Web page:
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Tuesday, November 24, 2015

What is Dirty Electricity and is it Harmful?

Dirty electricity is a growing issue that can be easily misunderstood due to its complexity.
To help clear up any confusion, here are some answers to common questions about dirty electricity.
What is dirty electricity?
Electricity enters homes and other buildings at a constant frequency, typically 50 or 60 hertz (Hz,) depending on which country you live in. This is considered “clean” energy as it enters your home.
The problem starts when the electricity reaches appliances, computers or other electronic devices. Many of these devices require a transformer to convert the voltage and/or current, which disrupts the flow of electricity.
These power disruptions create irregular, high frequency surges of “dirty” electricity that travel along a building’s normal wiring, which should only contain 50 or 60 Hz electricity. The surges are also known as high frequency voltage transients.
Is dirty electricity harmful to our health?
Electrical wires and any devices that use electricity emit electromagnetic fields (EMF), also known as electromagnetic radiation (EMR). These fields will easily pass through most common materials. They are strongest close to the source and diminish with distance.
A growing body of evidence is showing that EMF exposure can be linked to various health conditions. And the stronger an electrical frequency is, the stronger the EMF will be. That’s why the high frequency transients associated with dirty electricity are of particular concern. 
The World Health Organization has recognized that there are potentially both short term and long term health risks associated with EMF exposure.
Also, in 2012, a group of independent scientists, researchers and public health policy professionals, called The BioInitiative Working Group, published the BioInitiative Report. Their goal was to give an overview of what’s known about the biological effects of EMF exposure. They reviewed over 2,000 scientific studies and concluded that there is substantial scientific evidence showing that even low levels of EMF have biological effects.
Laboratory studies showed that EMF exposure was linked to genotoxic effects, including DNA damage, as well as adverse effects on immune function, neurology, human behavior and melatonin production. There were also various population studies that found connections between EMF exposure and brain tumors, acoustic neuromas, salivary gland tumors, leukemia, Alzheimer’s disease, Lou Gehrig’s disease and breast cancer.
For instance, one study published in the American Journal of Industrial Medicine looked at a cancer cluster in a southern California school exposed to high frequency voltage transients in their electrical system. The researchers found that a single year of employment at this school increased a teacher’s cancer risk by 21 percent, and teachers there more than 10 years increased their risk by 610 percent. They concluded that these high frequency transients may also be a universal carcinogen, not isolated to a single school.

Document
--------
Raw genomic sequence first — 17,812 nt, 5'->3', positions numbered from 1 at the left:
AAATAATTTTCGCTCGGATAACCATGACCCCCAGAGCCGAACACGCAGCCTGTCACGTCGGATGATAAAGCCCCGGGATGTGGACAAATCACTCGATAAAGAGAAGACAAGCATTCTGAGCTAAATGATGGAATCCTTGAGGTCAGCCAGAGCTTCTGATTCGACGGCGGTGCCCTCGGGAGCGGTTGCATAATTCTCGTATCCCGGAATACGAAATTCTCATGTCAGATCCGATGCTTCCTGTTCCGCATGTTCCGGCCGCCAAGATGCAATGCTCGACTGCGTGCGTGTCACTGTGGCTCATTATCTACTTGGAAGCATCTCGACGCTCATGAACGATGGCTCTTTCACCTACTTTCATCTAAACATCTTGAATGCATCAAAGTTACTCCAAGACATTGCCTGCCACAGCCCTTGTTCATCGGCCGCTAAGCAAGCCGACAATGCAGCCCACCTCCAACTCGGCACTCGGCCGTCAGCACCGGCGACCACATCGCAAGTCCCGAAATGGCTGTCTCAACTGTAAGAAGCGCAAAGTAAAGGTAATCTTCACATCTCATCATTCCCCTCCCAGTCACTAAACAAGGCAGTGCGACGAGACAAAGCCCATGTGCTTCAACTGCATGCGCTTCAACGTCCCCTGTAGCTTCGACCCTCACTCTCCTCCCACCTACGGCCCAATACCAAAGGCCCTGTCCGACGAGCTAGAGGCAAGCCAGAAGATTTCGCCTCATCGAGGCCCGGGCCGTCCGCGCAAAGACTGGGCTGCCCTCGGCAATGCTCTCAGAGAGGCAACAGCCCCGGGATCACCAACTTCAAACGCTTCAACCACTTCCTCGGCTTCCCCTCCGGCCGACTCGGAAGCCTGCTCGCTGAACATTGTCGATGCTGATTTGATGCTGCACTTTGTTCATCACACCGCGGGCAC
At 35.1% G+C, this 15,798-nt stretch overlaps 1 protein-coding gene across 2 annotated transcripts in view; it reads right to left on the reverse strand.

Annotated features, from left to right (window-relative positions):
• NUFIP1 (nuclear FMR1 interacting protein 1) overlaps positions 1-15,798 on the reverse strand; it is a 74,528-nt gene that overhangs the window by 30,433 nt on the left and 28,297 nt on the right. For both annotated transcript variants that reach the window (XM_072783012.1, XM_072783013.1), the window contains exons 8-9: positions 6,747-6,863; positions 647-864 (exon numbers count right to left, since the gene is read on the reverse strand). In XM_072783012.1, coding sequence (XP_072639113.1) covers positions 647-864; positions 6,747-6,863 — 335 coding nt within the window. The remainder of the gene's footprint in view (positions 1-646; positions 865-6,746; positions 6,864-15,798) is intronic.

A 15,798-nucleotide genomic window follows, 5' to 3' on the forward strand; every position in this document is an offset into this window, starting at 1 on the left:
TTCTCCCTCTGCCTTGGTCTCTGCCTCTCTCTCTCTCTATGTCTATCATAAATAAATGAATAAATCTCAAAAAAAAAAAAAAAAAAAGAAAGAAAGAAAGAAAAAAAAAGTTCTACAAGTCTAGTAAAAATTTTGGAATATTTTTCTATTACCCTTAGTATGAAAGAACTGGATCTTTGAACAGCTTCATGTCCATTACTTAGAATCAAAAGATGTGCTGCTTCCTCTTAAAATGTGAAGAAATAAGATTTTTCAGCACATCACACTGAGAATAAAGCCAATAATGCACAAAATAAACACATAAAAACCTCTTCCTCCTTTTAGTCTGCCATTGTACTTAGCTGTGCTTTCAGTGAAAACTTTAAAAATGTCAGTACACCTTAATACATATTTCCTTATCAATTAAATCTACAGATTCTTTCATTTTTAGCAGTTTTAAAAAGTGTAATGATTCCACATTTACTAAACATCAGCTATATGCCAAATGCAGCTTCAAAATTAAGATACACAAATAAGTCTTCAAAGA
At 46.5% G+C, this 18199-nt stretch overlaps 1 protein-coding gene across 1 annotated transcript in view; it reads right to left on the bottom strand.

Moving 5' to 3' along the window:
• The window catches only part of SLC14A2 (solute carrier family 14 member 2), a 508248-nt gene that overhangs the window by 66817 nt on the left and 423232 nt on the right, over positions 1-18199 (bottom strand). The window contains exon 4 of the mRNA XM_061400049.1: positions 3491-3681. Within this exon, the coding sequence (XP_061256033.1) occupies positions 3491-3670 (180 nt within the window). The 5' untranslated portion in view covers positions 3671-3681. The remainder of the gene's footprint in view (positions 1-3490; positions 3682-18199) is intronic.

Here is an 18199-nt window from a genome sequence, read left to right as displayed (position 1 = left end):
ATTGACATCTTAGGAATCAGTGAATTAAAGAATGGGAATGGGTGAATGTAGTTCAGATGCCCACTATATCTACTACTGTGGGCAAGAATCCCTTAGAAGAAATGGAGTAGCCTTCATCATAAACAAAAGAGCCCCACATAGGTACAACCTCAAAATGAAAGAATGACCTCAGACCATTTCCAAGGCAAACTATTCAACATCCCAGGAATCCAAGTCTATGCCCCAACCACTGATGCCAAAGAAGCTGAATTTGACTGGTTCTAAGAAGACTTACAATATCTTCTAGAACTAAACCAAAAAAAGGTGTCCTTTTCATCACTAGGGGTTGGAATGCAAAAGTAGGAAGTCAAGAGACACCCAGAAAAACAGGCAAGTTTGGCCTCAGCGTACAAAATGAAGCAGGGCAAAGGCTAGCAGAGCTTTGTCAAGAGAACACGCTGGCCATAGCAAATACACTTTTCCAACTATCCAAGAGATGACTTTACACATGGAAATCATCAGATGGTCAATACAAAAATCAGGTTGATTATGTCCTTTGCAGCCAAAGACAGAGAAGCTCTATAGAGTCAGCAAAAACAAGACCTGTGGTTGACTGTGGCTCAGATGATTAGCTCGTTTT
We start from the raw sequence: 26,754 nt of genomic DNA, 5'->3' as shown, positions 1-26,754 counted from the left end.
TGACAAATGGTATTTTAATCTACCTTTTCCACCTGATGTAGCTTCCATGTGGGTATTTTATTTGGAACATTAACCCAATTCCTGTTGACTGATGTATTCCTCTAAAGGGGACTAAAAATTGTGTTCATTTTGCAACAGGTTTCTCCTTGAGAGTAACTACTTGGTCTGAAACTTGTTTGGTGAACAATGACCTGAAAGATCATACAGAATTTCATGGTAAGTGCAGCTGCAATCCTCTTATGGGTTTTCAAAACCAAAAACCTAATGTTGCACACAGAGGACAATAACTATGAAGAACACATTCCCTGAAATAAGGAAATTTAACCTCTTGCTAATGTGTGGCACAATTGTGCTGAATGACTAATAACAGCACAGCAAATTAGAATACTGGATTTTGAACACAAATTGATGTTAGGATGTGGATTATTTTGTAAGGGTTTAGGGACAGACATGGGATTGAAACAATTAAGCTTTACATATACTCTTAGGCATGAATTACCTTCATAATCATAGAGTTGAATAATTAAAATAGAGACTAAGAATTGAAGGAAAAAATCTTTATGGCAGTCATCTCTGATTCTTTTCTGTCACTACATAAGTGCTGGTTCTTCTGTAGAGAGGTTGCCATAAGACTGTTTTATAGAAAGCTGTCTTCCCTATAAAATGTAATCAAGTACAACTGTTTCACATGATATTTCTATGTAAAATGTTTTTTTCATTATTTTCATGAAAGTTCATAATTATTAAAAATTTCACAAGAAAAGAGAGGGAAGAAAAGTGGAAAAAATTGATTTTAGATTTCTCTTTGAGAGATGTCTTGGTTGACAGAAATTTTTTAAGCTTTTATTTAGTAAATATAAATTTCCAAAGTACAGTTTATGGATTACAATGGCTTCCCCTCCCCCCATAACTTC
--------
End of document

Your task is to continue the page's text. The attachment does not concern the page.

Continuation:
What EMF levels are safe?
Despite the growing research showing the health risks of EMF, a challenge arises when governing agencies try to determine what levels are actually safe.
There are many different aspects of EMF to consider, such as the electrical voltage, frequency and pulse variations, as well as the duration of a person’s exposure and any cumulative exposure over time. All these factors make it difficult to set exact safety standards for EMF in our homes.
Currently, most safety regulations only consider levels of EMF that are high enough to increase the temperature of an object. This is also known as ionizing radiation, such as x-rays.
Any lower energy frequencies that are considered non-ionizing, or do not heat objects, are assumed to be safe to use. These are the types of frequencies we are regularly exposed to from dirty electricity and were found to have detrimental effects in the BioInitiative Report.
In fact, The BioInitiative Working Group feels there may be no lower limit where exposure does not affect us. Until we can find a lower limit where it’s proven that bioeffects do not occur, they recommend limiting exposure to EMF whenever possible.
How can you avoid dirty electricity?
You have many options for reducing your exposure to dirty electricity and EMF.
There are meters you can buy that measure the levels of EMF in your home. EMF is typically measured either in milligauss (mG) or microTesla (┬ÁT), depending on your country.
You can also download a phone application that will measure EMF, either for an Android or iPhone.
Some main sources of dirty electricity are:
  • Computers
  • Television sets
  • Cordless phones
  • Entertainment units
  • Energy efficient lighting
  • Energy efficient appliances
  • Dimmer switches
  • Power tools
  • Arcing on power lines, caused by loose wires or tree branches touching the lines
Try measuring the EMF levels near any of your suspect appliances, computers or other electrical devices. Replace any of these devices where possible, such as replacing cordless phones with corded phones, or energy efficient lighting (compact fluorescent or LED bulbs) with incandescent or AC halogen light bulbs.
If you’re finding high levels in your house, you can install one or more dirty electricity filters. These are available from various online companies. Electrical filters have been shown to control high frequency currents in home electrical systems, but do your research to make sure the company you’re buying from is legitimate.
You can tell if the filters are working when you have an EMF meter because you can take before and after measurements.
Many cities also have professional EMF consultants who can come to your home to measure EMF and suggest ways to reduce your exposure. 

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